True, but obstruction doesn't depend on collusion being proved and there are numerous other crimes he has committed. Unlike what some would have us believe, prosecutors can pursue any crime they come across in an investigation. It does not have to be related to the original charges.
+1 # RLF 2018-01-15 08:45
"Normal presidents don’t make money off the presidency"

Sorry but how did the Clintons end up rich? How did Obama end up rich? The Bushes were already rich so it's hard to gauge but I'm sure they didn't go begging. The president elect is always writing a book and given a 5-10 million dollar advance so that they are then part of the 1% and loath to raise taxes on themselves. Our Government is corrupt and needs to be called as much!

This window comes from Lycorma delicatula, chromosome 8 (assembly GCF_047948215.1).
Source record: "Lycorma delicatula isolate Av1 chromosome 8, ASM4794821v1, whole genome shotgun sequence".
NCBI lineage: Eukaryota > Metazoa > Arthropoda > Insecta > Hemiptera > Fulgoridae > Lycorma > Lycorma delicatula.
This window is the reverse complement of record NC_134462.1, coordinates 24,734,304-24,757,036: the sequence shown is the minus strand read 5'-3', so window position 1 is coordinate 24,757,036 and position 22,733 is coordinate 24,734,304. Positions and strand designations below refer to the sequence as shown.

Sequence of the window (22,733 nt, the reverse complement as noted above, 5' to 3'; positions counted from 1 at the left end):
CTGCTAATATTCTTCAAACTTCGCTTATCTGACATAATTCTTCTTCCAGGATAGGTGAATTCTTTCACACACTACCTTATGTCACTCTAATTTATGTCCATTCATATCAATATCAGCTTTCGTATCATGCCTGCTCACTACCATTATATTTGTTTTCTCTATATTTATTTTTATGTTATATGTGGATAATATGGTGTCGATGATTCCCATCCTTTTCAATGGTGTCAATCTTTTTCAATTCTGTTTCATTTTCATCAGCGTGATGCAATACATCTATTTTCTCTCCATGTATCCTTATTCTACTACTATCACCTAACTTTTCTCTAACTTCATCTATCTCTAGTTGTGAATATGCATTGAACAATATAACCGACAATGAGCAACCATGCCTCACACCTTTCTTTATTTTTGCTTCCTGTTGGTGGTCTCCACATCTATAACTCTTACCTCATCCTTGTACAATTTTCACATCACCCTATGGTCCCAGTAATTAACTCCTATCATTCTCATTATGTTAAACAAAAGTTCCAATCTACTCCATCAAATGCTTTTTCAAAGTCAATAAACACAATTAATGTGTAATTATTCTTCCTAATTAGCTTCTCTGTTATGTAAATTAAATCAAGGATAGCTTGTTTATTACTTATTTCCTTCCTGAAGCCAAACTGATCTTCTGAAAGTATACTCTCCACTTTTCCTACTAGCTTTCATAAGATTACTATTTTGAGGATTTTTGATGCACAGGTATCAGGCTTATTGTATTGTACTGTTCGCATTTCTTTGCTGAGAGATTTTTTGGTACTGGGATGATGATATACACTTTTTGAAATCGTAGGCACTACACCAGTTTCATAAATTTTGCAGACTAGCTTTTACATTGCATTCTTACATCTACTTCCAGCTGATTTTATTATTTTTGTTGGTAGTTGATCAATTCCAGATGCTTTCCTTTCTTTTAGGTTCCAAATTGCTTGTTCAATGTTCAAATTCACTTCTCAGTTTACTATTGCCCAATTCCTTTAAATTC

+1 # lfeuille 2018-01-16 19:31
They were poor when they left office. They got rich from outrageous book deals and speaking fees afterward. NOT which they were in office.
+4 # krazykwiltkatt 2018-01-15 20:37
Is it Fascism yet? Tick-Tok.
+2 # lfeuille 2018-01-16 19:26
That's not what the DNC says. They say talk of removing him will make it impossible to strike any deals at all with him and also make it less likely that Dems will ever have a majority even capable of removing him. Face it, Republicans are n vot going to do it. No matter how outrageous he gets, they defend him. The fact is we cannot remove him as a minority party. The votes aren't there.